Wheat Pete’s Word, Sept 1: Welcome fall, heat unit math, gibberella, and an armyworm alert

September first marks the beginning of meteorological fall, but that doesn’t mean that summer is over. The growing season is still chugging along, and this week’s agronomy update even includes an insect outbreak alert (just when you thought it was safe to put the sprayer away!).

In this episode of Wheat Pete’s Word, host Peter Johnson discusses the risk of western bean cutworm on corn, how far ahead the crop is, why warm nights matter, and if trees really are that hard on crop yield. The answer may surprise you.

Have a question you’d like Johnson to address or some yield results to send in? Disagree with something he’s said? Leave him a message at 1-888-746-3311, send him a tweet (@wheatpete), or email him at [email protected].


  • Spend some time on the phone over $10/bu wheat and a spread from 8 to 10. Pay attention and shop your good wheat around
  • Recently, Dr. Charlie Baldwin passed away. His main research focus was on tree windbreaks. His work indicated that with the first 40 feet of height of the trees into the field you lose yield, but you gain in the next 360 feet into the field, because trees protect the crop
  • This week on Twitter shared images of tree’s effect on corn crop — a windbreak from punishing winds!
  • Over-dry spring, to 12 inches of rain in 4 weeks (end of June to end of July). Then stopped again for August! Are we in trouble with the soybean crop? Maybe
  • Forage production has been great for many areas of Ontario
  • Nature Nut Nick says 2789 CHU up to end of August, from May 1, at Strathroy. Only 60 ahead of last year, but the crop is well ahead of that. Night time temps? Only one in July and one in August below 9 degrees C.
  • We are probably seven to 10 days ahead of average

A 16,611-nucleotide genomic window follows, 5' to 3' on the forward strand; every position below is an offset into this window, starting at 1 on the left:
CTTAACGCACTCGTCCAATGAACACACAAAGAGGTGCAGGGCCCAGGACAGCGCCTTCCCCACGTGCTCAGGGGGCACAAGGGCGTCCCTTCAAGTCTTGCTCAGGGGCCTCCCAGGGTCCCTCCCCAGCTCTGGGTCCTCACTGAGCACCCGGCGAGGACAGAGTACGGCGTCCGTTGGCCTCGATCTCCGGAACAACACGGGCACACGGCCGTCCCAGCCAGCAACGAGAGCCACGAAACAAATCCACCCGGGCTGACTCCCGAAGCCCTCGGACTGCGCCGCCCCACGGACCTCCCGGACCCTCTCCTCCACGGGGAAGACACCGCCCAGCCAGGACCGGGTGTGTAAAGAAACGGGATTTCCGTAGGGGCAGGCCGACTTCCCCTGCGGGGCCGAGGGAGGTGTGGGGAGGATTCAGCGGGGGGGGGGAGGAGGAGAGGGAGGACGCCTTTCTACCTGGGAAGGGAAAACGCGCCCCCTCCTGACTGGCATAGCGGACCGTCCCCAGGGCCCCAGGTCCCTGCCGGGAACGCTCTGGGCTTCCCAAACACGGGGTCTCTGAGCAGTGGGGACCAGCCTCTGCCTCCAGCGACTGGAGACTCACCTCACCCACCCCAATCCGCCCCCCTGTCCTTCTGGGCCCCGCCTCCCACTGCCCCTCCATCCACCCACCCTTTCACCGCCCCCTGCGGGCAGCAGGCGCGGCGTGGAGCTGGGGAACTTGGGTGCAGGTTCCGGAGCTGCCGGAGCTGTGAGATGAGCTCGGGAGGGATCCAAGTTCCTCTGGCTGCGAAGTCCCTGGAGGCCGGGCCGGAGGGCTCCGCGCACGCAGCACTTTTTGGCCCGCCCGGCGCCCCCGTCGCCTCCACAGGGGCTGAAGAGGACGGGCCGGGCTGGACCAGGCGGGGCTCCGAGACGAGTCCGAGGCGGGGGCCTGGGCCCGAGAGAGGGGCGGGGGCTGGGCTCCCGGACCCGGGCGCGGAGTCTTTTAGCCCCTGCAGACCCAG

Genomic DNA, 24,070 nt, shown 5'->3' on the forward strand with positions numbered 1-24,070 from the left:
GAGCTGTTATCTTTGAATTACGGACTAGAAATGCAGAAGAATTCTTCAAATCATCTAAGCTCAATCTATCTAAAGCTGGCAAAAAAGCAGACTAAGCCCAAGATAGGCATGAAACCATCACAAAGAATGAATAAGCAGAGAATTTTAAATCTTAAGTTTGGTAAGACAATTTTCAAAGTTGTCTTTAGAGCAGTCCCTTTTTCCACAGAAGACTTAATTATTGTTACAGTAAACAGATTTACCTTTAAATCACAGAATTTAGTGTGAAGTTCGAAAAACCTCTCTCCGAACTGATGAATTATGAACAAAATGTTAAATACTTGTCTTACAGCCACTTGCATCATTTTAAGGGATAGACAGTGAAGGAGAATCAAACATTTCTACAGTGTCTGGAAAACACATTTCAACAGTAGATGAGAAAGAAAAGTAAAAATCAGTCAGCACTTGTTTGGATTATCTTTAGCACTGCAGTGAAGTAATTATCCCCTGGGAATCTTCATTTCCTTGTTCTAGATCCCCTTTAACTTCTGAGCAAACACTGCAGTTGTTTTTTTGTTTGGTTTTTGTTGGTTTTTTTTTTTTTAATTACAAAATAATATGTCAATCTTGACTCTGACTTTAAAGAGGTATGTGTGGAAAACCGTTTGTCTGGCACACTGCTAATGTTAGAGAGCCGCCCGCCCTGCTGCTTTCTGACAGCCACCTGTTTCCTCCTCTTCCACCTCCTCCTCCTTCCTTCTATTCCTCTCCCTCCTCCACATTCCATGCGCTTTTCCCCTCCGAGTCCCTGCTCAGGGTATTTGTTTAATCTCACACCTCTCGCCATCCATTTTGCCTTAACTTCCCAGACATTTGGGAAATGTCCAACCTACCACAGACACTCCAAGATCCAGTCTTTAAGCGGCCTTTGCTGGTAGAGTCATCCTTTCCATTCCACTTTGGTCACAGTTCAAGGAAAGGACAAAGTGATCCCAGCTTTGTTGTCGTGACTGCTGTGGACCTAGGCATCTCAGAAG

• Insect populations are driven by heat. LIVE FAST, DIE YOUNG, #YOLO
  • ALERT! Fall armyworm in Lambton County, Michigan, and Ohio, in numbers like we’ve hardly ever seen before
  • These are fall armyworm, up from the U.S., not true armyworm (those are the spring ones). These are omnivores re: plants, they will eat your soybeans! Oats and cover crops are being devoured
  • It’s all or nothing with these insects. Probably too big to control. Scout those hay crops. You may have to cut to get rid of them.
  • Like true armyworm, they must be smaller than an inch, and spray in the evening, and you’ll have to treat them with Coragen, Delegate, etc. but  likely worth the spray
  • Western bean cutworm update: no insecticide versus treated. WBC in the tip of the ear, and the birds dive-bombed them and they are gone. Only the larvae that burrowed on the sides stayed in. So that’s positive!
  • Observations: gibberella is low in the tip. Cobs have grown through the tip of the husk, but that may decrease humidity and decrease gibb development
  • Gibberella is where the WBC burrowed in the side
  • Silage! It has started. Eastern Ontario had some samples as low as 62 per cent moisture. It’s drier than you think
  • Edible beans dry down quickly with Eragon in the heat of the day
  • Seed corn harvest has started too
  • Winter canola going in
  • Is it too early for winter wheat, winter barley, or others? Too early is less risky (higher risk of snow mould) than planting late. Reduce your seeding rate, if that is the case
  • Dandelions! Get the millet out of the way, heavy rate of glyphosate, because dandelion doesn’t really ever go dormant
  • Other winter annuals and perennials will be more impacted by day length or temperature to stimulate dormancy or germination

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